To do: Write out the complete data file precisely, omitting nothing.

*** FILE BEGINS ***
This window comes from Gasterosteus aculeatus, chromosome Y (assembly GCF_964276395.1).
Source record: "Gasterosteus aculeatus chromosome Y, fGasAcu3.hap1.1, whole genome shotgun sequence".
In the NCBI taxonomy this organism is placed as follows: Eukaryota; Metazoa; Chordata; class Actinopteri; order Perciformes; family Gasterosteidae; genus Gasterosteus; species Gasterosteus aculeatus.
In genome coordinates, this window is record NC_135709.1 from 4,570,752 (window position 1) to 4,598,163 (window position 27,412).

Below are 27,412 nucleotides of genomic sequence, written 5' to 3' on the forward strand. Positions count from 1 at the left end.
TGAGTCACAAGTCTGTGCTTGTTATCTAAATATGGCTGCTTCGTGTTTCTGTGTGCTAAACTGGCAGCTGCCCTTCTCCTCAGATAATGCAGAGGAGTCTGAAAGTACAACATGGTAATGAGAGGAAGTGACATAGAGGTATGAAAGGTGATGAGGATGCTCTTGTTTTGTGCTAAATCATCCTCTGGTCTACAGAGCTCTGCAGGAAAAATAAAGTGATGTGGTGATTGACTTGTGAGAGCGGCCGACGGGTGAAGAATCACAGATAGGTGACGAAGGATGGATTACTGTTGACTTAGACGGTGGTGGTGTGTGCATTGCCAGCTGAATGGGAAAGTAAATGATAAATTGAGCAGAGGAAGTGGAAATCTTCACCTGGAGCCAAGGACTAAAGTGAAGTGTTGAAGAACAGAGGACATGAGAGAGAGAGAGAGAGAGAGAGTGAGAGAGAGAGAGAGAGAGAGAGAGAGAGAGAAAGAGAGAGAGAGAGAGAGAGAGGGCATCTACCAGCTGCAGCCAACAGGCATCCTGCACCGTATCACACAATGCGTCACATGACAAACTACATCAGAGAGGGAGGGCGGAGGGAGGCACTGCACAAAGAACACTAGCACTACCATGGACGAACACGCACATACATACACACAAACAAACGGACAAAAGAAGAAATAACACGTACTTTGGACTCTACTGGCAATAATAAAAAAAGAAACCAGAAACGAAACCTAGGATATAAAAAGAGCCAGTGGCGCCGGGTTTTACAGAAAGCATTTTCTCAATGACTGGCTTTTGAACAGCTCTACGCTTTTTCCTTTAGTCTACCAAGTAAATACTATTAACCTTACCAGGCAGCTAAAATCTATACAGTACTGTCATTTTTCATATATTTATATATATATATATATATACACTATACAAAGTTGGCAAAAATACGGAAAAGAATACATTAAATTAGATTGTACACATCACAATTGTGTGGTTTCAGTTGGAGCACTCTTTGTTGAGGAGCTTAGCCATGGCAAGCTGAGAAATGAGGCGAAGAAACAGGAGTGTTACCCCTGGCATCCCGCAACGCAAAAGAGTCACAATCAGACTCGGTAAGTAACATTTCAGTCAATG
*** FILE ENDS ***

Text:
This window comes from Gasterosteus aculeatus, chromosome Y (assembly GCF_964276395.1).
Source record: "Gasterosteus aculeatus chromosome Y, fGasAcu3.hap1.1, whole genome shotgun sequence".
In the NCBI taxonomy this organism is placed as follows: Eukaryota; Metazoa; Chordata; class Actinopteri; order Perciformes; family Gasterosteidae; genus Gasterosteus; species Gasterosteus aculeatus.
In genome coordinates, this window is record NC_135709.1 from 4,570,752 (window position 1) to 4,598,163 (window position 27,412).

Below are 27,412 nucleotides of genomic sequence, written 5' to 3' on the forward strand. Positions count from 1 at the left end.
TGAGTCACAAGTCTGTGCTTGTTATCTAAATATGGCTGCTTCGTGTTTCTGTGTGCTAAACTGGCAGCTGCCCTTCTCCTCAGATAATGCAGAGGAGTCTGAAAGTACAACATGGTAATGAGAGGAAGTGACATAGAGGTATGAAAGGTGATGAGGATGCTCTTGTTTTGTGCTAAATCATCCTCTGGTCTACAGAGCTCTGCAGGAAAAATAAAGTGATGTGGTGATTGACTTGTGAGAGCGGCCGACGGGTGAAGAATCACAGATAGGTGACGAAGGATGGATTACTGTTGACTTAGACGGTGGTGGTGTGTGCATTGCCAGCTGAATGGGAAAGTAAATGATAAATTGAGCAGAGGAAGTGGAAATCTTCACCTGGAGCCAAGGACTAAAGTGAAGTGTTGAAGAACAGAGGACATGAGAGAGAGAGAGAGAGAGAGAGTGAGAGAGAGAGAGAGAGAGAGAGAGAGAGAGAAAGAGAGAGAGAGAGAGAGAGAGGGCATCTACCAGCTGCAGCCAACAGGCATCCTGCACCGTATCACACAATGCGTCACATGACAAACTACATCAGAGAGGGAGGGCGGAGGGAGGCACTGCACAAAGAACACTAGCACTACCATGGACGAACACGCACATACATACACACAAACAAACGGACAAAAGAAGAAATAACACGTACTTTGGACTCTACTGGCAATAATAAAAAAAGAAACCAGAAACGAAACCTAGGATATAAAAAGAGCCAGTGGCGCCGGGTTTTACAGAAAGCATTTTCTCAATGACTGGCTTTTGAACAGCTCTACGCTTTTTCCTTTAGTCTACCAAGTAAATACTATTAACCTTACCAGGCAGCTAAAATCTATACAGTACTGTCATTTTTCATATATTTATATATATATATATATATACACTATACAAAGTTGGCAAAAATACGGAAAAGAATACATTAAATTAGATTGTACACATCACAATTGTGTGGTTTCAGTTGGAGCACTCTTTGTTGAGGAGCTTAGCCATGGCAAGCTGAGAAATGAGGCGAAGAAACAGGAGTGTTACCCCTGGCATCCCGCAACGCAAAAGAGTCACAATCAGACTCGGTAAGTAACATTTCAGTCAATG